A number of preclinical and clinical studies have attempted to describe the differences between gut microbiota in obese and lean individuals and have reported that obesity is related to lower microbial diversity and greater depletion.Microbiota studies report that an increase of body weight in early obesity is associated with a microbiota shift.

Although Type 2 Diabetes is generally attributed to obesity, some studies have correlated glycemic control impairment and insulin resistance to specific gut microbiota composition. Furthermore, antidiabetic drugs liraglutide and metformin have been recently shown to significantly lower body weight and improve glucose metabolism while considerably modifying the composition of gut microbiota. Liraglutide decreased obesity-related microbial phenotypes and increased lean-related phenotypes while metformin modifies the intestinal microbiota composition by inducing the growth of several bacteria.

There is proof that gut microbiota is involved in the beneficial glucose-lowering effects of antidiabetic agents and that it is a promising therapeutic target in Type 2 Diabetes and any glycemic control impairment context.

2. How can Gut Microbiota be moderated?

Through several mechanisms, gut bacteria influenced the chronic low grade inflammation that culminates in insulin resistance and the increase in fat deposits and body weight gain characteristic of obese individuals. With the acknowledgement of these obesity and inflammation induction mechanisms, several strategies to block or attenuate them are being developed and tested, in order to benefit obese and type 2 diabetic patients. Here are a few of these mechanisms and their effects:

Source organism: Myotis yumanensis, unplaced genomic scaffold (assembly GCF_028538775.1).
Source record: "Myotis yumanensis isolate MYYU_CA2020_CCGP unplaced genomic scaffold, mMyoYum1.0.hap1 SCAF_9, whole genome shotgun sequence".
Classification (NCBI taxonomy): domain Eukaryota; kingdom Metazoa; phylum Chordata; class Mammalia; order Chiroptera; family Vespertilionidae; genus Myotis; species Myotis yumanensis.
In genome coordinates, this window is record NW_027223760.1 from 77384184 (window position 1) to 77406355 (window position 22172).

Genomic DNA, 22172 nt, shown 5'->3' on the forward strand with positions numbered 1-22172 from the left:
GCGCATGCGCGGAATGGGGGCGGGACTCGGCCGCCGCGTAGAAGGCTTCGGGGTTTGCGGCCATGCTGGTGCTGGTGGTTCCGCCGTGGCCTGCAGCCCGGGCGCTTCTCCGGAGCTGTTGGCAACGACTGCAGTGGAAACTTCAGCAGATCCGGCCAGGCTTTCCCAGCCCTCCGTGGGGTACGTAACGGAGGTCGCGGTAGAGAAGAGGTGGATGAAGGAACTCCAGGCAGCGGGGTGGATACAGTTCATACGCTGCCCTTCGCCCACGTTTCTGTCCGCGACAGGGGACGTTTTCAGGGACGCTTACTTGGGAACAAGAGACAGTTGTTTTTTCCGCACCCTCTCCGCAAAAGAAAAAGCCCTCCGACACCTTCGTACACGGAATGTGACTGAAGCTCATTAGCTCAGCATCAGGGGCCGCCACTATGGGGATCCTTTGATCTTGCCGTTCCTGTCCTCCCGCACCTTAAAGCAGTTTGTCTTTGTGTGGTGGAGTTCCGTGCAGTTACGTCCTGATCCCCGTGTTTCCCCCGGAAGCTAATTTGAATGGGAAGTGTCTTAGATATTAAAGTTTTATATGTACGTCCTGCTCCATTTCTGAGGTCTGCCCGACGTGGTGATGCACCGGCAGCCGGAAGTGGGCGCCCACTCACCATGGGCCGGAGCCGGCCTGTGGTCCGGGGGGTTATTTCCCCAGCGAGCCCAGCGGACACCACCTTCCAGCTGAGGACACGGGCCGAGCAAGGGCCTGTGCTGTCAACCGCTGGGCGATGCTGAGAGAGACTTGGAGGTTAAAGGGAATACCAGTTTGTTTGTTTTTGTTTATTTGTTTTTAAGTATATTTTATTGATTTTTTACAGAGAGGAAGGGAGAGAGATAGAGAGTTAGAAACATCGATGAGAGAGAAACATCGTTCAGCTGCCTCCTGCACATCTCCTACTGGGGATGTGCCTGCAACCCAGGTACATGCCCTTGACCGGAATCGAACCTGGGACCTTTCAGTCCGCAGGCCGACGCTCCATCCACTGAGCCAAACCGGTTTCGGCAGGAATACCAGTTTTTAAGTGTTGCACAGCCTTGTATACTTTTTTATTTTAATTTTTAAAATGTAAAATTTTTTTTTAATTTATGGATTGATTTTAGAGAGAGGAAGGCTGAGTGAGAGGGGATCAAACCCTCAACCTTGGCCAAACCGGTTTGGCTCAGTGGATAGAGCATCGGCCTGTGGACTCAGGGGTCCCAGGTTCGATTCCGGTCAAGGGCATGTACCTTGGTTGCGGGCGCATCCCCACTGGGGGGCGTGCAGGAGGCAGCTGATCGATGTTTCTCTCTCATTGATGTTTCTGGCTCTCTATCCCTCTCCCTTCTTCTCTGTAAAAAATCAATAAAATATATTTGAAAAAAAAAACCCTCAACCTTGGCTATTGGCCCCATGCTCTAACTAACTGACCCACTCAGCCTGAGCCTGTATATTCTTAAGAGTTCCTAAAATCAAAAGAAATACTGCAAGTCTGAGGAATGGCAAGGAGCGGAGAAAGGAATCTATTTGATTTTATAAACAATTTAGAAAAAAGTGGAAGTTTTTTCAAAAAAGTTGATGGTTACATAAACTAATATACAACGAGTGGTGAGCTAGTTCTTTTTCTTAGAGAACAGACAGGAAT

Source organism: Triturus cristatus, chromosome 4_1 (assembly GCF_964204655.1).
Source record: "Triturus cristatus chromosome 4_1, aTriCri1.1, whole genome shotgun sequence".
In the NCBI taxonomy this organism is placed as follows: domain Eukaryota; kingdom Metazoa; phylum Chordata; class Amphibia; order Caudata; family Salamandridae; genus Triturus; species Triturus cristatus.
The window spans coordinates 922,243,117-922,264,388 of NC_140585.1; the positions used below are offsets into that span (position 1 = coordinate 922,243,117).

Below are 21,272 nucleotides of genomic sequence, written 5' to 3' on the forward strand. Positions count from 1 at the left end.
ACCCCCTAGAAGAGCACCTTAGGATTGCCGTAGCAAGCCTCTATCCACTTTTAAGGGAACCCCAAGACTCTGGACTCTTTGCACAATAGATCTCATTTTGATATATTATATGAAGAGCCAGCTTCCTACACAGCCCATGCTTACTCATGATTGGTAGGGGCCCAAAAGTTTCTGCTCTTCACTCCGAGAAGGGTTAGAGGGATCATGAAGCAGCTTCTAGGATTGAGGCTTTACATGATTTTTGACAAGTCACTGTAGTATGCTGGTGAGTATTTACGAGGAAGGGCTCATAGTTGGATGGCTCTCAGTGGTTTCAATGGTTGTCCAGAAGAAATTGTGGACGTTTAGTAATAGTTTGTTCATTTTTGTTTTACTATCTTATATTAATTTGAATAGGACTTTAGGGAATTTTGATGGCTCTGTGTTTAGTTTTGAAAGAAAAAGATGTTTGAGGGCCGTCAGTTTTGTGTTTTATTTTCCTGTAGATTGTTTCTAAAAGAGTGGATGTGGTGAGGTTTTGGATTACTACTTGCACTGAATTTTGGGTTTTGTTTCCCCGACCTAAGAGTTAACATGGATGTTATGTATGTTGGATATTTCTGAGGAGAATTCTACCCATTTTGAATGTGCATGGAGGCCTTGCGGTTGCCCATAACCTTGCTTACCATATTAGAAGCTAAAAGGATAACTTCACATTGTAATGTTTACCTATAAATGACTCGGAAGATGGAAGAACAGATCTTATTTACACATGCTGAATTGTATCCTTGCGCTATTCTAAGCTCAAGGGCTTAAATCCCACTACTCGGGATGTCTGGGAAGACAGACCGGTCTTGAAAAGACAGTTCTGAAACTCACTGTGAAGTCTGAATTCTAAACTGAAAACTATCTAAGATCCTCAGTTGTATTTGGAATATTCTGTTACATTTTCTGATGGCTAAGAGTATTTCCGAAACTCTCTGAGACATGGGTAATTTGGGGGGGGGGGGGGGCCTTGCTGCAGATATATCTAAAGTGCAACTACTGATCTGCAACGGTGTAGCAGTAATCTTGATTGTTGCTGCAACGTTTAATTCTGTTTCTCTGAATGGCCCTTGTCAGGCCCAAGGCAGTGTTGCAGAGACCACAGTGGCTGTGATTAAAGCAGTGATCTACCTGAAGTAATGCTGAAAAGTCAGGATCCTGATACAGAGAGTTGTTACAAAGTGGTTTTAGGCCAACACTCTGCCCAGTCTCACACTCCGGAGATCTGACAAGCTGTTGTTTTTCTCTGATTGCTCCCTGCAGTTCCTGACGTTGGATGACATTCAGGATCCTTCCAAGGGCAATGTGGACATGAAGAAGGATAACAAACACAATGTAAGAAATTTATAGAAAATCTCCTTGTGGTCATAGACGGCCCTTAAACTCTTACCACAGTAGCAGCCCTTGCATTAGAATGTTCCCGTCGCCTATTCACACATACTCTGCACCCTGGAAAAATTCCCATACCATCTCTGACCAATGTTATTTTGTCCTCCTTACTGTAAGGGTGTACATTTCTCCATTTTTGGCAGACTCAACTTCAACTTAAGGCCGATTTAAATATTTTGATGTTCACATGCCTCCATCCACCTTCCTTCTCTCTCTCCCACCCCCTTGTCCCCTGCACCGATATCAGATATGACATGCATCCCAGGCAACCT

2.1. Antibiotic Therapy

The use of broad spectrum antibiotic therapy greatly modifies the gut microbiota profile although the prevalence of surviving bacteria and the benefits for the host have not been determined, as the concept of a “healthy” gut microbiota is still under investigation.

The main mechanism suggested by antibiotic administration is a reduction in circulating LPS levels, which lessens inflammation and improves the insulin resistance induced by obesity in the liver, muscle, and adipose tissue. Improved intestinal function has also been noted as a benefit of the administration of antibiotics.